Sunday, 19 May 2013

The Curious Case of The Kidnapped Man (or Why Cargiant Should Have Locked Down Its Proposition Before Launching a Mass Media Campaign)

It’s not often that marketers see ads that make us want to weep in embarrassment for the whole profession. Yet I just do not understand how these Cargiant’s ads came to grace the side of 6 (yes, six!) buses that I saw in the space of two hours. 

‘We don’t do hassle’ they tell us. Excellent. Back-to-basics, stripped down service appeals to those who know what they want and just want to get on with it. But wait – it says ‘no hard sell, just helpful advisors.’ So they DO distinguish themselves on their helpful service?     

Confused about the service we might be, but still none the wiser about what they actually sell (or advise on, hassle-free.) Seek out clues. The large, bold ‘Cargiant’ is the next thing that jumps out. That’s probably what this ad is advertising. Whatever it is that Cargiant might do, apparently they offer ‘giant choice’ AND ‘giant savings.’ Neither of these messages in any way tie in with the other two service-related ones, but we’ll overlook that. There are more exciting riddles to solve, like who’s the distressed kidnapped man in the middle? No, wait, he’s holding his hands there voluntarily, sans cuffs. Still none the wiser about the duck tape.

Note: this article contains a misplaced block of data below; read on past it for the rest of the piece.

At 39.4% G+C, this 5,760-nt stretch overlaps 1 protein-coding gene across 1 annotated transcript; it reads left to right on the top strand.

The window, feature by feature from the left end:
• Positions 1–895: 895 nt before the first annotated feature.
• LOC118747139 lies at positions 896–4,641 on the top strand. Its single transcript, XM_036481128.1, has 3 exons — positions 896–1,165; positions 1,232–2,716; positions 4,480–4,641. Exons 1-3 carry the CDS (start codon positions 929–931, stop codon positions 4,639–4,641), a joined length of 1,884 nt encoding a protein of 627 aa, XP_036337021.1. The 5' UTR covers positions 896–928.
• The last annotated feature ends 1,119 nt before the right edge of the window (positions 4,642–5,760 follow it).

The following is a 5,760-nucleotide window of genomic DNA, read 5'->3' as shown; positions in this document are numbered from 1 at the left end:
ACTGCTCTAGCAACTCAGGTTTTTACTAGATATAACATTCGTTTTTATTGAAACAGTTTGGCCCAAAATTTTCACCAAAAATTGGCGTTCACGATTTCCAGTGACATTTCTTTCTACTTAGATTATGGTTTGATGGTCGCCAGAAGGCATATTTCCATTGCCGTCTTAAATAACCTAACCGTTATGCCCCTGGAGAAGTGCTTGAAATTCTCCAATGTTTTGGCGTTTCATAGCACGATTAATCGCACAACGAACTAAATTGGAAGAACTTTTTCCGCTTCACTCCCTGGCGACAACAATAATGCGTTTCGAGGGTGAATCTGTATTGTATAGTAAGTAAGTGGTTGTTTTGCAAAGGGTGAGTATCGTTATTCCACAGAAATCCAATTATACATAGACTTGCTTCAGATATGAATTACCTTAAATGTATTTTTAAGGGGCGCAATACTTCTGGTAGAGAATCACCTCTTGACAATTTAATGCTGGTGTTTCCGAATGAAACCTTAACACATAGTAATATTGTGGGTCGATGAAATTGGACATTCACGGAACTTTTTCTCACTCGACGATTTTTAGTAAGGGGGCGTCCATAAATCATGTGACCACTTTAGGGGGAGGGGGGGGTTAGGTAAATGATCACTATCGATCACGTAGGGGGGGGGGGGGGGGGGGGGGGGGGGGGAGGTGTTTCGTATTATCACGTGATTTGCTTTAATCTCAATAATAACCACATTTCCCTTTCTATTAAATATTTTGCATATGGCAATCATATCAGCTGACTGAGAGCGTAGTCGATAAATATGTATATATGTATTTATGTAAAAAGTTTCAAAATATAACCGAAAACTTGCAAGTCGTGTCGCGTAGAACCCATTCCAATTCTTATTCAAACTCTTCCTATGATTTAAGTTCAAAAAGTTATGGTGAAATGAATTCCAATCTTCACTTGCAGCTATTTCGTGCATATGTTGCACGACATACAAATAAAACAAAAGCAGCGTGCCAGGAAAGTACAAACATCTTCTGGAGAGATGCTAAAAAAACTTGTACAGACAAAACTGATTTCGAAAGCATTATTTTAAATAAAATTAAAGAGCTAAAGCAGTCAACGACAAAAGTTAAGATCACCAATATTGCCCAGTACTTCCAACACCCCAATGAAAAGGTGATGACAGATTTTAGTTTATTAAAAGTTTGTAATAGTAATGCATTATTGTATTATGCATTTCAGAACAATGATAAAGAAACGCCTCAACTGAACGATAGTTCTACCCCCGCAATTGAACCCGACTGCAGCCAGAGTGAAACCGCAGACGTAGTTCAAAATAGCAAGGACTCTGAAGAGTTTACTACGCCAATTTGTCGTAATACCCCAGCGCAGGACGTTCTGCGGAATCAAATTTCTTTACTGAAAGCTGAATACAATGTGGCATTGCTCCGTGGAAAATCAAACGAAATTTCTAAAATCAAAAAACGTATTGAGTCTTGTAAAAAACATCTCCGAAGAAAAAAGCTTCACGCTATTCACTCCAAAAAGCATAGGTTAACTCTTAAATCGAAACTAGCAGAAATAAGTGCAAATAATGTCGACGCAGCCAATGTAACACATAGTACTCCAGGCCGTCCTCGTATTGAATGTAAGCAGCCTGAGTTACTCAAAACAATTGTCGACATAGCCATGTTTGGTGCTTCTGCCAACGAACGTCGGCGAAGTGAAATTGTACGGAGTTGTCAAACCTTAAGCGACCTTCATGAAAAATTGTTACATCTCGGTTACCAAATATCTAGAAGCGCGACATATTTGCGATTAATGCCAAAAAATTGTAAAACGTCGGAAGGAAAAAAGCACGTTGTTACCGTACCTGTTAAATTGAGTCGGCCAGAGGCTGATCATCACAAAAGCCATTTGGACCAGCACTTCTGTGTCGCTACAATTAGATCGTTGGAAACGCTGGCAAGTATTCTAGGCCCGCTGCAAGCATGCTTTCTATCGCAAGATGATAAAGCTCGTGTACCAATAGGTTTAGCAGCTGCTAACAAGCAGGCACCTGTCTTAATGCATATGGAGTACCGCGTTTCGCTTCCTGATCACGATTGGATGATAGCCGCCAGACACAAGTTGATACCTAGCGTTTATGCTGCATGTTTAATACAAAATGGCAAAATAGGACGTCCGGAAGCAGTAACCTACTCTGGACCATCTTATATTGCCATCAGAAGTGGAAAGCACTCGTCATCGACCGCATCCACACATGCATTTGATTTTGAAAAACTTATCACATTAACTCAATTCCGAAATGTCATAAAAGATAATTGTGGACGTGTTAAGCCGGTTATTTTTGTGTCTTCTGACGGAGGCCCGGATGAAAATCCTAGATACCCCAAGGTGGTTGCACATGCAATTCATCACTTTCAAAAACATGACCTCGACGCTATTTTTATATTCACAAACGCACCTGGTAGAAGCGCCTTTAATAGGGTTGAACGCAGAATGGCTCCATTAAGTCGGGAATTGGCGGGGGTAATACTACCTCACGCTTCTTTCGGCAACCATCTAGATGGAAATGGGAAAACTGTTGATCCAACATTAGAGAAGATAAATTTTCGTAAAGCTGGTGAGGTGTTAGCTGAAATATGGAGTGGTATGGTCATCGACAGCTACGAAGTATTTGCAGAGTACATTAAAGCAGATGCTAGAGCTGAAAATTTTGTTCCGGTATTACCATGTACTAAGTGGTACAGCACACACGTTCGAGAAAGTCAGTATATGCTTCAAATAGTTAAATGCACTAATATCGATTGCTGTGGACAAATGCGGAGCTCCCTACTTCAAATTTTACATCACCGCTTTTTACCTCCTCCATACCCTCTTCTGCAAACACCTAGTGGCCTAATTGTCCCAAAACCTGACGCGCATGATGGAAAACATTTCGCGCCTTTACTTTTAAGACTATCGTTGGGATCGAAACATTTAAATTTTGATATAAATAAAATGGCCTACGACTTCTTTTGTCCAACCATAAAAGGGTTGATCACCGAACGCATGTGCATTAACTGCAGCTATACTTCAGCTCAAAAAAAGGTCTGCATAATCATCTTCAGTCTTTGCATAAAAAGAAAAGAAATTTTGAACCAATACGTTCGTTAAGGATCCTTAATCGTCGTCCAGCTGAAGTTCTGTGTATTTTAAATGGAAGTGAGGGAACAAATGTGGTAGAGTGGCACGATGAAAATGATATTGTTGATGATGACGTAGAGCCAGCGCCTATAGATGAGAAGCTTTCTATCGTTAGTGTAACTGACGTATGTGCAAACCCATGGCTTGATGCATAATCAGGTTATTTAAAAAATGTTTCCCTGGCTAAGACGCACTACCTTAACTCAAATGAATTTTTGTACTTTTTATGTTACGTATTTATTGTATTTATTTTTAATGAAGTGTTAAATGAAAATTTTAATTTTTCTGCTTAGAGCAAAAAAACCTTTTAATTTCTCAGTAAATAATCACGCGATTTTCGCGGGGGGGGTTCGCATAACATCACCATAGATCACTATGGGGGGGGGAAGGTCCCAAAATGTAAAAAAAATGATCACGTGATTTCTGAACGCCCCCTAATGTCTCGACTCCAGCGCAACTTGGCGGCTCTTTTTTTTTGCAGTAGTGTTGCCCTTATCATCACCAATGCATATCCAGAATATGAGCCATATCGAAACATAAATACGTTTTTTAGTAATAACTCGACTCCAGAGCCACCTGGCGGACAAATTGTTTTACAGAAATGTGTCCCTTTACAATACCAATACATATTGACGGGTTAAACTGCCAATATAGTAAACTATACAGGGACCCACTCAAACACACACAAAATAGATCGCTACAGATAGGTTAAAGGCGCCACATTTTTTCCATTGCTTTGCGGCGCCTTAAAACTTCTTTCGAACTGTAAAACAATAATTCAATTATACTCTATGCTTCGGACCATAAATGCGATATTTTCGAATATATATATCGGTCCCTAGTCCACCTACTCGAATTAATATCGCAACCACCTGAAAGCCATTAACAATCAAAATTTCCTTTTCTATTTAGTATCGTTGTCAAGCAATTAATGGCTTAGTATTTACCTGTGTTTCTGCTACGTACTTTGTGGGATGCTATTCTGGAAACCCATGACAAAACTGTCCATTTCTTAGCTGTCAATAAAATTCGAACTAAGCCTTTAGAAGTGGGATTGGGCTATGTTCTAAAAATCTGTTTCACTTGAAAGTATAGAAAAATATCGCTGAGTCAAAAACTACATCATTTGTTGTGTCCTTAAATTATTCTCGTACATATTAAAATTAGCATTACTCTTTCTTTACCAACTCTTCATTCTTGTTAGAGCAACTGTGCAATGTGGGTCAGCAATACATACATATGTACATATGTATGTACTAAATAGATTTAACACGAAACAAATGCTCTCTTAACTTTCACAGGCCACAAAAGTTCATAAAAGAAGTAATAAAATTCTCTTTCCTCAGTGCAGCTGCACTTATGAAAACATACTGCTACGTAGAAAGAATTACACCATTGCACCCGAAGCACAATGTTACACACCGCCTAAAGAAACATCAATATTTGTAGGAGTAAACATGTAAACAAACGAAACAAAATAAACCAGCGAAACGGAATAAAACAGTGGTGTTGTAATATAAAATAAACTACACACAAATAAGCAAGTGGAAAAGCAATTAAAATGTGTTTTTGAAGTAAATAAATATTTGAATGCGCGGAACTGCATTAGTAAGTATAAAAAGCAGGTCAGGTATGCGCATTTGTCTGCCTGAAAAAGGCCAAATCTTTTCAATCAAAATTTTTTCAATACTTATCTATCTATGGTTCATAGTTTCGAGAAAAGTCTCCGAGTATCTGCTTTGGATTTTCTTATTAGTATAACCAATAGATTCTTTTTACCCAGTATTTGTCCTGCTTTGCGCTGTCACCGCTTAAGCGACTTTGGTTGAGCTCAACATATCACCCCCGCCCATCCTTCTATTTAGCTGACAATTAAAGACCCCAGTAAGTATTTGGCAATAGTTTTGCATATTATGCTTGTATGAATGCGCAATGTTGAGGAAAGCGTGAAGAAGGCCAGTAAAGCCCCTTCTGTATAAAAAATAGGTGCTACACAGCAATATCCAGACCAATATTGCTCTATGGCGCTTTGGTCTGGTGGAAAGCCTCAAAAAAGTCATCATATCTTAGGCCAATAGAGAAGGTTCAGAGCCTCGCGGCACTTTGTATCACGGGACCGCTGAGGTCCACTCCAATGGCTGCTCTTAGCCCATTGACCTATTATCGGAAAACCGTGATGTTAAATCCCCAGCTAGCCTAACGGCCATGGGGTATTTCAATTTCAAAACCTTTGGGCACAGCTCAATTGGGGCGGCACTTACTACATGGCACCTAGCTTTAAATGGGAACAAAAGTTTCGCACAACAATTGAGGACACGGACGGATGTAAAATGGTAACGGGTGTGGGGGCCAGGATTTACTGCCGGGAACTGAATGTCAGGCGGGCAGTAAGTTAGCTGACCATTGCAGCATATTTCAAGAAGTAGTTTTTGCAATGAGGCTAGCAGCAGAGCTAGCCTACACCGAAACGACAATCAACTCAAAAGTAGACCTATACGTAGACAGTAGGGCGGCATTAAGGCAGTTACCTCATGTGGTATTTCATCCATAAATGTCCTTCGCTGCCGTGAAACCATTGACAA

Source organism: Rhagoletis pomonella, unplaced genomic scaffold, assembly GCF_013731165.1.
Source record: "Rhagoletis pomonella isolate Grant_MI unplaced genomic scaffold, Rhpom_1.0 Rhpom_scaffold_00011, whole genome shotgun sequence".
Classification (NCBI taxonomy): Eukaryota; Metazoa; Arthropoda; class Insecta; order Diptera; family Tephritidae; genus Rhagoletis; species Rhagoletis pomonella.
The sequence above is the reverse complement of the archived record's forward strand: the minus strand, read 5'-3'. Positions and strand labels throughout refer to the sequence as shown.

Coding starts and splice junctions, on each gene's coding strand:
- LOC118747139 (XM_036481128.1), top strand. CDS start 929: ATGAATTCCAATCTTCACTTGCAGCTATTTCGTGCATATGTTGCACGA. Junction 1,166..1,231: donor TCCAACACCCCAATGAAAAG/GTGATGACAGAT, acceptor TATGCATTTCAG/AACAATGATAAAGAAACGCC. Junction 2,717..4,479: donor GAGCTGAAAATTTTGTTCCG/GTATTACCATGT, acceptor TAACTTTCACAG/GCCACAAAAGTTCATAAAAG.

‘A better way to buy a car’ we finally read, and it all falls into place. Cargiant sells cars. The website is there, so they probably do it online. Without hassle and without hard selling, but with helpful advice and lots of choice and lots of savings. That’s what distinguishes them from other companies that sell cars. Wait, what was the start of that list again?

The grand irony is that Cargiant actually seems to have a lot to say for itself. It’s the world’s largest used car dealership. They offer the best price guarantee. With 40 years experience they are absolute experts.  And with an army of skilled mechanics and 13 acres of workshops, your car’s service cannot be in better hands.

It takes a lot to create a great campaign for a mediocre offering. Turning a successful, simple brand with clearly articulated benefits into a confusing and bland ad accompanied by irrelevant imagery (duck tape!) must take even more. If brand owners cannot decide what their proposition is, the last thing they should do is mix 4 different ones and put the dilemma to the unsuspecting public.

Somewhere, media buyers are chuckling to themselves. With half of the capital’s buses sporting this curious T-sides, they are the only winning party in this campaign.